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France: Pilot flags

Last modified: 2004-02-28 by ivan sache
Keywords: pilot | anchor (white) | station de pilotage de la seine |
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[Pilot flag]by Zeljko Heimer

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Description of the flag

Red flag including a white rectangle including itself a blue rectangle in the middle.

Source: Album des Pavillons [pay00]

Zeljko Heimer, 27 September 2001

Former flags

Pilot flag, 1917

[Pilot flag, 1917]by Zeljko Heimer


  • National Geographic (1917) [geo17]
  • Webster's New International Dictionary (1924) [wbs24]

Pilot flag, 1842

[Pilot ensign 1842]by Phil Nelson

Source: R.H. Laurie's flag chart (1842), reproduced in Wilson [wil99]

Piloting station of the river Seine (Station de pilotage de la Seine)

[Station de pilotage de la Seine]by Zeljko Heimer and Ivan Sache

The lower valley of the Seine links two of the biggest French ports, Rouen and Le Havre. Navigation in this area is particularly difficult and requires an experienced pilot.

In the past, there were a lot of islands between Rouen and Le Havre, which complicated navigation. During big high tides, a tidal bore (in French, mascaret) was caused by the inflowing sea waters squeezed between the banks of the river. The bore was able to reverse the normal flow of the river and moved counter-current at a very high speed. The bore was particularly violent during equinoctial tides and reached its maximum speed near Caudebec-en-Caux, in a place called Barre-y-Va (lit., bore goes there).

In 1843, six months after their marriage, Léopoldine Hugo and her husband Charles Vacquerie were caught by the bore, which sank their small boat near the family manor in Villequier. Leopoldine's father, the poet Victor Hugo, never recovered from the loss of her prefered daughter and his son-in-law. He expressed his sorrow in some of his most inspired poems, to be found in the collection Les Contemplations.
The islands were removed and the banks were corrected, so that the tidal bore is now very weak and no longer dangerous for navigation.

Piloting on the Seine was prescribed by king Henri III on 1 April 1566. The royal ordinance on piloting was written by Admiral of France Jean de Mouy. The regulation remained unchanged until 1792, prescribing:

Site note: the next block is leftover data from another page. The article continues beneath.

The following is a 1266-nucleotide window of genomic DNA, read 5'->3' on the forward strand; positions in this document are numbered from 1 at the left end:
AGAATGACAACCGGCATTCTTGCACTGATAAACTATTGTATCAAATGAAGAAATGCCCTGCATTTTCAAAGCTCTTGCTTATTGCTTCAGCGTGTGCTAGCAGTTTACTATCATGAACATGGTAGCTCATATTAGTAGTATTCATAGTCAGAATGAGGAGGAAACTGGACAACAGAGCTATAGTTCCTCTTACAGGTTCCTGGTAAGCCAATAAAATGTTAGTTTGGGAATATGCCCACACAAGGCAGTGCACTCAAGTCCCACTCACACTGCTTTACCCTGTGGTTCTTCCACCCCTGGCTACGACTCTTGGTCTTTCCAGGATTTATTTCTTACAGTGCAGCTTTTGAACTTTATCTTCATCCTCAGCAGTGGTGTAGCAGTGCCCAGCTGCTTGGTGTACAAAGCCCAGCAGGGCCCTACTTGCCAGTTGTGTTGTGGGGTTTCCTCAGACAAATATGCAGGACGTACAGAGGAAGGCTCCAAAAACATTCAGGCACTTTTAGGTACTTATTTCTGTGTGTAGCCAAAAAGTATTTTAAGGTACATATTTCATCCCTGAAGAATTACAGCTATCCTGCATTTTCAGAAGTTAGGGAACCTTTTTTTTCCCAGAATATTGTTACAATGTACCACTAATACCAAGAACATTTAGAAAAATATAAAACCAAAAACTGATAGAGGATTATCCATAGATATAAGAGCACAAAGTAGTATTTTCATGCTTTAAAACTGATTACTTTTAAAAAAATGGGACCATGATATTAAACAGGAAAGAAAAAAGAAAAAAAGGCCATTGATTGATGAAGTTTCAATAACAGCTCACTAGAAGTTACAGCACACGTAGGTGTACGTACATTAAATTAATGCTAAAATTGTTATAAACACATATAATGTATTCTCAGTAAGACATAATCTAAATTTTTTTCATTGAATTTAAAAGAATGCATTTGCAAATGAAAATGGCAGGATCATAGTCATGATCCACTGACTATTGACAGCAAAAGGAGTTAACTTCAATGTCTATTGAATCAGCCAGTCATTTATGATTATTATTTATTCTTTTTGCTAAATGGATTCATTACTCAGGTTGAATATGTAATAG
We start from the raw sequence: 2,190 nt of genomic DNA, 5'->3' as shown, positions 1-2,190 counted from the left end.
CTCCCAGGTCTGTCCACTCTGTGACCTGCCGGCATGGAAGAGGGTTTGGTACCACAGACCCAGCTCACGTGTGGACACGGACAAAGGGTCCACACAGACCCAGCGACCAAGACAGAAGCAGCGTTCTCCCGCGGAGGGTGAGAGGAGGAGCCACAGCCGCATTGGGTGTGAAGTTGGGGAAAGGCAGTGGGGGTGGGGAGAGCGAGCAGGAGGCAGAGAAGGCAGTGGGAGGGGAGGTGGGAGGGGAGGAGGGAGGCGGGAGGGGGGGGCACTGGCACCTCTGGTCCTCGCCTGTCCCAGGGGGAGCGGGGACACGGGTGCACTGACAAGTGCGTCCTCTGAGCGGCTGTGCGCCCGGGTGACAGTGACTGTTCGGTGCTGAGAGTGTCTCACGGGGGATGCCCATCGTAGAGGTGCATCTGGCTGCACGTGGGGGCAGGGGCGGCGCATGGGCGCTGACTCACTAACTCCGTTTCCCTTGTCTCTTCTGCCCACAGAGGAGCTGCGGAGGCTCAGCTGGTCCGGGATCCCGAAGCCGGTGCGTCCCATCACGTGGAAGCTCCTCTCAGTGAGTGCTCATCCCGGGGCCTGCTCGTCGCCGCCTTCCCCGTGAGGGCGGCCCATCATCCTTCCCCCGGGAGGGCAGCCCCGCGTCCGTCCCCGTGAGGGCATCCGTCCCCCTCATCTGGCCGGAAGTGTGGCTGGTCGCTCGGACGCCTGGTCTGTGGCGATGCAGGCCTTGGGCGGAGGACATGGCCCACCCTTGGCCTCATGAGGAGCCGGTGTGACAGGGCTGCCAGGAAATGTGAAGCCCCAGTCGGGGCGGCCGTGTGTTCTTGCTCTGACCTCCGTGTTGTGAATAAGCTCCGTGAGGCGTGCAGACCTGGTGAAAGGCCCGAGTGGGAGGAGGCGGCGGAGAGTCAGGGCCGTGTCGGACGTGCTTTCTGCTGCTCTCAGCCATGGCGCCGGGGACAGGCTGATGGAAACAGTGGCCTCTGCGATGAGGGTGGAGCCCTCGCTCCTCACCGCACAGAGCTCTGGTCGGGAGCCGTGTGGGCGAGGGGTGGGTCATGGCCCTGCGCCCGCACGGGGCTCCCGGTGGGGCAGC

• the territorial limits of the piloting station;
  • the way the pilots were appointed;
  • the collection of taxes;
  • the signaling of dangerous places;
  • the amount of the fee, which depended of the origin (local or not) of the boat, its nationality and the direction of navigation.

The regulation also prescribed the number of pilots, 100 in Quillebeuf and 49 in Villequier. King Henri IV appointed only 99 pilots in Quillebeuf, the 100th pilot being His Majesty Himself. The first pilot boat was used in the XVIIth century. Professional misconduct was severely repressed. If a pilot deliberately beached a ship, he was sentenced to le dernier supplice, that is immediate hanging, on the beaching place. If the mistake was undeliberate, the pilot was whipped. If the pilot was drunk, he was fined. In those early ages, the pilots used sticks and sounding lines to assess the water depth. The few available maps were obsolete and inaccurate. Modern computerized maps are made today using ultrasound probing.

In 1891, chief pilot Amédée Dormoy reorganized the piloting stations. He purchased three cutters which met the ships in the estuary of Seine. Before, the ships had to stop in Le Havre to pick up a pilot. The cutters proved to be unefficient when steamers became the most common ships on the Seine.

Today, the pilots are brought on board by a small orange motorboat called pilotine when reaching the harbour of La Carosse in Le Havre. The pilot guides the ship to Caudebec-en-Caux. A new pilot then guides the ship to Rouen. The station was formerly located in Villequier, and moved to Caudebec in 1985. When reaching Rouen, the ships might require the assistance of tugboats.

The use of a pilot is mandatory for all ships longer than 45 m. Two major pilots are elected in Le Havre and Rouen, respectively, by their peers, for two years. They set up the daily navigation plan called équation. There were 117 pilots on the Seine in 1960, 68 in 1999 and 65 in 2002, including one of the only women pilot in the world. The pilots of the Seine downstream (Le Havre-Caudebec) are nicknamed Margats (seabirds), whereas those of the Seine upstream (Caudebec-Rouen) are nicknamed Perroquets (landbirds). The pilots of the Seine are also competent on the Channel, between Caen-Ouistreham and Dieppe.

The station is organized as a workers' cooperative, placed under the supervision of the Ministry of Transportation. A pilot must be aged between 24 and 35, have a Captain diploma and have some seniority on merchant or State ships.

The flag of the Piloting Station of the Seine is red with a white anchor. It can be seen on a painting by Eugène Grandin showing the pilot boat Emile Duchemin, one of the three cutters purchased in 1891. The Emile Duchemin was sunk by an English steamer on 24 November 1894.

I have also seen the flag as a car sticker in Le Havre, the cars being probably owned by pilots.

More details on piloting in the Seine valley are available in the Musée de la Marine de Seine in Caudebec. The information given above was extracted from the Sequana-Normandie website.

Ivan Sache, 16 October 2003